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Indie Game Jam Show Collapses Due To Interference From "Pepsi Consultant" 465

Sockatume (732728) writes "Would you like to see a half-million-dollar TV show in which four teams of indie developers and Youtube personalities compete to create amazing videogames? Tough luck, because GAME_JAM from Maker Studios has spectacularly imploded. Although a lot could go wrong with this kind of show, the blame isn't being levelled at game developer egos or project mismanagement but the heroic efforts of one Matti Leshem, a branding consultant brought in for Pepsi. After imposing Mountain Dew branding rules that even banned coffee from the set, his efforts to build a gender divide amongst the teams culminated in the competitors downing their tools and the production collapsing. Accounts from Adriel Wallick, Zoe Quinn, and Robin Arnott are also available."
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Indie Game Jam Show Collapses Due To Interference From "Pepsi Consultant"

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  • by Taco Cowboy ( 5327 ) on Wednesday April 02, 2014 @11:33AM (#46639635) Journal

    We geeks are the doers.

    We make things.

    We create new stuffs.

    We come up with new and exciting ideas.

    But we are *NOT* tools for anyone.

    That "pepsi consultant" can go eat shit and die - if he or she thinks he/she can push geeks to do whatever he/she likes.

  • by Altus ( 1034 ) on Wednesday April 02, 2014 @11:44AM (#46639779) Homepage

    Part of the problem here is "downing their tools" which is an idiom that is not used in American english. While I was able to take a guess at what it meant it is confusing and awkward to those who are not familiar with the idiom.

  • by korbulon ( 2792438 ) on Wednesday April 02, 2014 @11:47AM (#46639809)
    Is that even English? Seems more like some dystopian futurespeak loosely based on a form of English which has been coopted by media and communications majors.
  • by Rob Riggs ( 6418 ) on Wednesday April 02, 2014 @12:18PM (#46640097) Homepage Journal

    Not only is it English, it is British English from English Britain, the original and still the best English since 1066.

    More like the tortured English of Murdoch's London headline writers. I don't think they are required to have a complete understanding of the language. I could write a book entitled "How to turn any sentence into meaningless gibberish with just a Thesaurus" using just London newspaper headlines as examples.

  • by Anonymous Coward on Wednesday April 02, 2014 @12:19PM (#46640111)

    Read the articles. That was proposed by the sponsors after firing the asshole. However, the devs had lost so much energy and focus due to the jackass that they were pretty confident anything they'd come up with at that point would be crap. Rather than put out crap just to finish, they walked.

  • by i kan reed ( 749298 ) on Wednesday April 02, 2014 @12:24PM (#46640163) Homepage Journal

    Reality stars are people desperate for fame and "a shot" in hollywood. They get pushed around for bogus dreams of a future that they won't have.

    Indie game devs are people with useful skills and degrees who could be making twice what they are right now, but chase the dream of making what they want, and doing what they enjoy. Rolling over for some corporate shill you can do at JP Morgan chase for a lot more money, and a lot less hassle.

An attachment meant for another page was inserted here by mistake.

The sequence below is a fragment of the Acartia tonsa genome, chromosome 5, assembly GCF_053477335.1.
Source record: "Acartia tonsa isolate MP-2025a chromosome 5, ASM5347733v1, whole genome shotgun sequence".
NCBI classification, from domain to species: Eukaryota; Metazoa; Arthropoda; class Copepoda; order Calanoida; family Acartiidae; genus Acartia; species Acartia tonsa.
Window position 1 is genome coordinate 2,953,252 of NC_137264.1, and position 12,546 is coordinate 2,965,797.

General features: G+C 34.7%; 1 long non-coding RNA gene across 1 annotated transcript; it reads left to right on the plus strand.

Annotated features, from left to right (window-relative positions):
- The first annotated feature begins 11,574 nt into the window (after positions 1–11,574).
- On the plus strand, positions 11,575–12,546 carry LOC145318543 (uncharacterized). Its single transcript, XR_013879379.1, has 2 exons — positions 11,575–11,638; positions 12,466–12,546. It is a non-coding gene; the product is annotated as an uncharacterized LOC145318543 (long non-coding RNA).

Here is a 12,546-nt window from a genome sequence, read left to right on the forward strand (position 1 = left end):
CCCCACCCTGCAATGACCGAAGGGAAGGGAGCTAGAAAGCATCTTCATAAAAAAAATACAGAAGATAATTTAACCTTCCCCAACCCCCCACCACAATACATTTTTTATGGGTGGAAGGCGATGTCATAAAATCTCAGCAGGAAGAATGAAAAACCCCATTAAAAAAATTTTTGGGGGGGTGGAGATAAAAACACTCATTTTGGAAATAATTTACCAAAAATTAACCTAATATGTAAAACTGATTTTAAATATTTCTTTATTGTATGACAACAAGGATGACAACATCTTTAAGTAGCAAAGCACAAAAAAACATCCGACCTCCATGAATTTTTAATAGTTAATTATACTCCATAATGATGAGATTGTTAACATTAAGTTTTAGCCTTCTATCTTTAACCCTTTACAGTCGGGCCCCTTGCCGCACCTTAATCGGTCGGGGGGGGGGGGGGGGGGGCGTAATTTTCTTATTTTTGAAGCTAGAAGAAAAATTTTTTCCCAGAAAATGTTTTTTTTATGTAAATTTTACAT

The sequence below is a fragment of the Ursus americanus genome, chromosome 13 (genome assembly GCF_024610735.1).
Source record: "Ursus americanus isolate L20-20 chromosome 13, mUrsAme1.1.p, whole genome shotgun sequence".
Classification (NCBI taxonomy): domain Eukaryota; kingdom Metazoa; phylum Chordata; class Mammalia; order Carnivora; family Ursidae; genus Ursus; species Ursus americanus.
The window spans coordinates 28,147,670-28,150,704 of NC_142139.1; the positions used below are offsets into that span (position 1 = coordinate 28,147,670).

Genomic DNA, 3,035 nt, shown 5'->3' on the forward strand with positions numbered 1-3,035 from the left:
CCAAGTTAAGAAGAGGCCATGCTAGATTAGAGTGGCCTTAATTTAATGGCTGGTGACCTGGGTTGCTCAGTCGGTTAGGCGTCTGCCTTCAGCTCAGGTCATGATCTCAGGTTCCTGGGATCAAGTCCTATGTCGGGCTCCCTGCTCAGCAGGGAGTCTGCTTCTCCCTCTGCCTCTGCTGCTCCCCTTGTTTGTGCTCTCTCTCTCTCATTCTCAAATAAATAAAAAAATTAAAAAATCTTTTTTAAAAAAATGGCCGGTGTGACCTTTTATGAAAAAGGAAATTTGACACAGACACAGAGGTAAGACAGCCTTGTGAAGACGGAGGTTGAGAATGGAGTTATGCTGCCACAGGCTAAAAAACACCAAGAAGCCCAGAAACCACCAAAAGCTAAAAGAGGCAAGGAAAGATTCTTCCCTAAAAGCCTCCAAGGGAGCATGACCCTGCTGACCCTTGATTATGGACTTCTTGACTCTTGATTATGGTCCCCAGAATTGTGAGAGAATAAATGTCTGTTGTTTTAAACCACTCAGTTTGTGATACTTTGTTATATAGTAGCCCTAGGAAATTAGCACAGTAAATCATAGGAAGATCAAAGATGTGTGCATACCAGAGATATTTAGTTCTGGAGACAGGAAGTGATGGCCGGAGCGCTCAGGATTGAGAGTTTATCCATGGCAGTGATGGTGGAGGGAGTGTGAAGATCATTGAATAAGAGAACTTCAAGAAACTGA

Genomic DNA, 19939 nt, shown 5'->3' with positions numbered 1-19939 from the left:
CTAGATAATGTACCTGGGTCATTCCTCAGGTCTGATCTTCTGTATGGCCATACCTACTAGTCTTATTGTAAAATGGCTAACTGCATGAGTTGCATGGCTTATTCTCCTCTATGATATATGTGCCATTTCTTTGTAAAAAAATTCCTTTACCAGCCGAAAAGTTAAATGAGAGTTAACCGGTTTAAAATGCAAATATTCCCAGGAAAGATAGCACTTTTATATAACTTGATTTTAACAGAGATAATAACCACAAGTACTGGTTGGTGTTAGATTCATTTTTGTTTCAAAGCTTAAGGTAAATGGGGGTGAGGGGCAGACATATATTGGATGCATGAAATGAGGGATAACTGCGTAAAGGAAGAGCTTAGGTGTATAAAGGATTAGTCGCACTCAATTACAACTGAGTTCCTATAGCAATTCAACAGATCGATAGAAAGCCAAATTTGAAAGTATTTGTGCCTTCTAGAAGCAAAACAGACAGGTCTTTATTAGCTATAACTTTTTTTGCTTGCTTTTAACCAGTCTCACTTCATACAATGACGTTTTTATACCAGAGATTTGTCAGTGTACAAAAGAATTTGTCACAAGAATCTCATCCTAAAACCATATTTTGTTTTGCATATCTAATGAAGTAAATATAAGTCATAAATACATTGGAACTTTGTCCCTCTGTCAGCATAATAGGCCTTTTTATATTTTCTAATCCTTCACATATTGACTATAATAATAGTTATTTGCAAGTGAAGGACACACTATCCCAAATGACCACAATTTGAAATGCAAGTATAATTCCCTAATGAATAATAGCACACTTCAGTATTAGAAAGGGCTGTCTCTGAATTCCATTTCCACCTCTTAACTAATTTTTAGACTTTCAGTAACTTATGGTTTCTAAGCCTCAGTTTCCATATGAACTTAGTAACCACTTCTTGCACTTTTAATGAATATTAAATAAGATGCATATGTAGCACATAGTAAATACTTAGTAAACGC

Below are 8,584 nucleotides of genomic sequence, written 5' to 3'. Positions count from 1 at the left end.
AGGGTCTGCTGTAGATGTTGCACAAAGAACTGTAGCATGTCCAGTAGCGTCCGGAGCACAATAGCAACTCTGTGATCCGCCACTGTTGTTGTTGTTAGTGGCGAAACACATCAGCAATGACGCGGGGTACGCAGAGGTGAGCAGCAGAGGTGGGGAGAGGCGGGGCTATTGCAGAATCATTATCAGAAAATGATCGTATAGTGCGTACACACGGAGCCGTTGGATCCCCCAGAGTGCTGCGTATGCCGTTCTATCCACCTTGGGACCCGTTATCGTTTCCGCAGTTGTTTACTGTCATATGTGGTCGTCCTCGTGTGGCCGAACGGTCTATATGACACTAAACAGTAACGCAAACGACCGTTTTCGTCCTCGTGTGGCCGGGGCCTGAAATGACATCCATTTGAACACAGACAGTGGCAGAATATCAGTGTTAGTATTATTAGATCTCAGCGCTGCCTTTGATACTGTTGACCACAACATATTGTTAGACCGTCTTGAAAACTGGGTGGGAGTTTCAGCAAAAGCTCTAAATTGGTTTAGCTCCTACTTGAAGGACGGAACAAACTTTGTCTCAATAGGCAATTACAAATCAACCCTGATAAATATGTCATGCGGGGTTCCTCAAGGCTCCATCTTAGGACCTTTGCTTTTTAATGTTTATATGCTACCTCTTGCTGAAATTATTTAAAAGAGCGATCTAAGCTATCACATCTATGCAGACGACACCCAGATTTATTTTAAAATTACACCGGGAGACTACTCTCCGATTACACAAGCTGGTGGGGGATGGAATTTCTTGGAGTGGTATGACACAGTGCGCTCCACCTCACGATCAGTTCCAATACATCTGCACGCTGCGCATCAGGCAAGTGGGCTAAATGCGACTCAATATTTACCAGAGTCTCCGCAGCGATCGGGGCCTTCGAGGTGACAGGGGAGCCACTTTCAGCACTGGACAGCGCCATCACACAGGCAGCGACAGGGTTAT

• Re:no kidding (Score:5, Interesting)

    by mjwalshe ( 1680392 ) on Wednesday April 02, 2014 @01:26PM (#46640865)
    That is whey people in the industry refer to them as "frankenshows" assembling a monster out of spare parts.
  • by Nanoda ( 591299 ) on Wednesday April 02, 2014 @01:42PM (#46641055)

    After being incredibly turned off by "reality" shows that contain no reality at all ("Dangerous Flights" is the most egregious example I've seen lately), I was totally absorbed by Penny Arcade's low-budget reality show offering of Strip Search [] last year. (The site is slightly misorganized, but you can find stuff if you try).

    The show was a dozen web comic artists in competition. The premise of a single artist being funded and supported by Penny Arcade for a year was motivational, and the simple act of appearing in an episode granted even the entrants ousted first an audience for their work. While it was clear the producers provided for the possibility of backstabbing and conflict, they didn't go out of their way to insert any, and in the end the show was all the better for it. I'd actually put PA's Strip Search above 90% of professional, high-budget, high-production-values TV series.

    My point being, it's totally possible to structure an interesting show where game dev competition is friendly and rewarding for all, and producers with zero-sum on the brain don't exist. It just hasn't been made yet, apparently.

  • by whoever57 ( 658626 ) on Wednesday April 02, 2014 @02:34PM (#46641549) Journal

    The "consultant" thought he would make a name for himself by acting like Gordon Ramsay. Hilariously, he was right, just in the exact opposite of what he hoped for.

    Let me suggest an alternative. The consultant was very smart. He knew that without strife and discord, there would be no show. Nothing that people would watch. Reality programs need drama.

    So, he worked to create strife. He forced the participants to drink Mountain Dew (so, more caffeine than they were used to) in order to get them hyped up. He made deliberately provocative statements. He did everything possible to get the participants out of their comfort zone and arguing with each other, deliberately, in order to make a show that would sell.

    Arguably, although his plan failed, the show might have also failed without his influence, simply because of a lack of drama.

"Never face facts; if you do, you'll never get up in the morning." -- Marlo Thomas